The story of Yassine Bounou, Morocco’s smiling World Cup hero

The Moroccan goalkeeper has been instrumental in his country’s run to the World Cup semifinals.

Morocco's goalkeeper Yassine Bounou
Yassine Bounou has been one of the breakout stars of the 2022 World Cup in Qatar [Kirill Kudryavtsev/AFP]

The Moroccan national team is in the semifinals of the World Cup – a first for both African and Arab countries.

Pundits have been unanimous in their analysis: The Atlas Lions have advanced this far because of their stellar defending. The football team has conceded just one goal in the tournament – an own goal against Canada.

A compact 4-1-4-1 defensive bloc has squeezed out any space that could be found between the lines in midfield and defence.

The only thing more frustrating for their opponents than their impermeable defending is glancing over at Morocco goalkeeper Yassine Bounou and realising that he is smiling through it all.

Take the tense shootout in the last 16 against Spain, for example. The 31-year-old was photographed shooting a toothy grin, while mid-air, at Sergio Busquets before successfully parrying Spain’s third penalty kick.

It was one of about a dozen wry smiles he shot the Spanish and Portuguese players throughout the knockout stages.

“If he’s not smiling, there’s a problem,” Christophe Revel, Bounou’s former goalkeeping coach for the Moroccan national team, revealed to Radio France International.

In most of his sit-down interviews, the goalkeeper sits back cross-legged and thoroughly thinks through his answers before responding pensively.

If he weren’t a footballer, it is very easy to imagine him with a career in academia.

Bounou was born in Montreal, Canada. The family moved back to Casablanca, Morocco when he was three. There, he grew up in a comfortable, middle-class setting, and eventually attended one of Morocco’s best French secondary schools.

Morocco's goalkeeper Yassine Bounou
A smiling Bounou after the team’s quarterfinal win over Portugal [KARIM JAAFAR/AFP]

But Bounou’s laid-back attitude does not come from a place of arrogance. Rather, his serene personality originates from being exposed to high-pressure situations early in his career.

After joining Wydad Athletic Club at the age of eight, Bounou quickly rose up the ranks of Morocco’s most successful football club. Still, nothing could have prepared him for his eventual professional debut, which came in the second leg of the 2011 African Champions League final against Tunisian giants, Espérance Sportive de Tunis.

“It was difficult for that to be my first match. I felt like if the game went poorly, my career could have gone one way, and if I did well, it would have gone the other way,” he told Moroccan TV channel M24TV prior to the World Cup.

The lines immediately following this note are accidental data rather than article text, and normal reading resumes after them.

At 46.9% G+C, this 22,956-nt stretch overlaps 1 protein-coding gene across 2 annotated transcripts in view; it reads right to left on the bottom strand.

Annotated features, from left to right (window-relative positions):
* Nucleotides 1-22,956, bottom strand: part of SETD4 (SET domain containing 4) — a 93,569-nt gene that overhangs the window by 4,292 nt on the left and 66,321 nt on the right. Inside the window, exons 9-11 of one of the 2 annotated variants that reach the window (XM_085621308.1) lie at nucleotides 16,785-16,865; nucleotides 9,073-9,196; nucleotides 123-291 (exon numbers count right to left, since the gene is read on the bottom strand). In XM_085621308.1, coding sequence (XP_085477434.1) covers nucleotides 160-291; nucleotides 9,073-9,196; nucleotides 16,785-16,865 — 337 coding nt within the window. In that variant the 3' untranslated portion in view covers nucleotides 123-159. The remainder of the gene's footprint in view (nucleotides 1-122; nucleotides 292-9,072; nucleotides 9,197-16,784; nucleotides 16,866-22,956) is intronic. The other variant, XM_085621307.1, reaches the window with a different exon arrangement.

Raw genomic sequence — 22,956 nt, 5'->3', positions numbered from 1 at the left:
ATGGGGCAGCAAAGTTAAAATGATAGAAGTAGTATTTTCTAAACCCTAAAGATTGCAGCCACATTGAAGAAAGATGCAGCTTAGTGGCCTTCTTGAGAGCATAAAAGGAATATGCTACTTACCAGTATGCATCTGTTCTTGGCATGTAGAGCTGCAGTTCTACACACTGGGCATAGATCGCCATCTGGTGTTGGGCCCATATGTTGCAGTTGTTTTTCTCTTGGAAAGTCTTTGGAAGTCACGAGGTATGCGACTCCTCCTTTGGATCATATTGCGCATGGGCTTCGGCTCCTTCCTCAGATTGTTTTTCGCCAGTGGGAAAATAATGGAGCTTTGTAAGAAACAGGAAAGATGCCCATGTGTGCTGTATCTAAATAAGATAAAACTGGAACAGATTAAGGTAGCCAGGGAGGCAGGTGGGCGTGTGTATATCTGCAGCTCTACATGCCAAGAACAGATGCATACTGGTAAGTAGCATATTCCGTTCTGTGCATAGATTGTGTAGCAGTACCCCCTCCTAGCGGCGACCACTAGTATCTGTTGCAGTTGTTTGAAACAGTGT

He pulled off a string of saves but was beaten by a world-class effort from Ghanaian fullback Harrison Afful. Despite the result, his performance on the night caught the eye of Atletico de Madrid scouts who offered him a contract to play for Los Colchoneros.

The Madrid club initially proposed a salary less than what he was getting at Wydad and they were also clear he would play third fiddle to Thibaut Courtois and Jan Oblak.

Proving his ambition, Bounou jumped on the opportunity.

Predictably, Bounou needed successive loan spells to second-division club Real Zaragoza and then a horizontal move to Girona FC to earn game time. His toils in the second division were happily punctuated with Girona’s promotion to La Liga, which eventually earned him a move to one of Spain’s biggest clubs, Sevilla FC. He has blossomed into a world-class keeper ever since.

During the 2021-2022 Liga season, Bounou posted a save percentage of almost 78 percent, which was the sixth-best in Europe.

Throughout 2021, he also kept more clean sheets than any goalkeeper in Europe when counting matches for club and country – 32 in 59 matches.

Bounou and his son play together on the pitch after the win over Portugal [Carl Recine/Reuters]

“He’s a top keeper,” Revel said. “He’s mastered one-on-ones, he quickly goes to the ground, he has great feet and he can read the aerial game well, too. Most importantly, he is cold-blooded … if he had been the goalkeeper for Belgium or England, he would be a star, but Morocco is not the most followed nation.”

Off of the pitch, the relaxed net-minder has learned to become more of a leader. At Sevilla, he plays a “big brother” role for the two other Moroccan internationals at the club: Youssef En-Nesyri and Munir El Haddadi.

His relationship with the former is particularly strong, to the point that when he received his player-of-the-match award in the World Cup quarterfinal win over Portugal, Bounou turned right around and dedicated the trophy to En-Nesyri.

As a public figure, Bounou has also demonstrated that he understands that it is now paramount to be careful of his public image.

“We have a responsibility to play well, but also be aware that we represent Morocco abroad and the people we meet view us that way,” he added in the interview with M24TV.

“Just as [Noureddine] Naybet and Zaki [Badou] led the way for us, we have to set a good example for Moroccan kids who want to follow in our footsteps.”

Moroccans of all walks of life are hanging on to every second of this fairytale 2022 World Cup journey and they owe a lot of their joy to Bounou.

In a post-match press conference, coach Walid Regragui affirmed that observation.

“When you know you have Bounou in goal, that always gives you confidence … he’s one of the best goalkeepers in the world,” he said.

Morocco will most likely employ the same stifling tactics for their semifinal against France. Yet even if the reigning world champions manage to do the improbable and pierce Regragui’s defensive lines, they still would have the gargantuan task of beating Bounou and his goofy smirk.

And that may prove to be quite an obstacle.

Source: Al Jazeera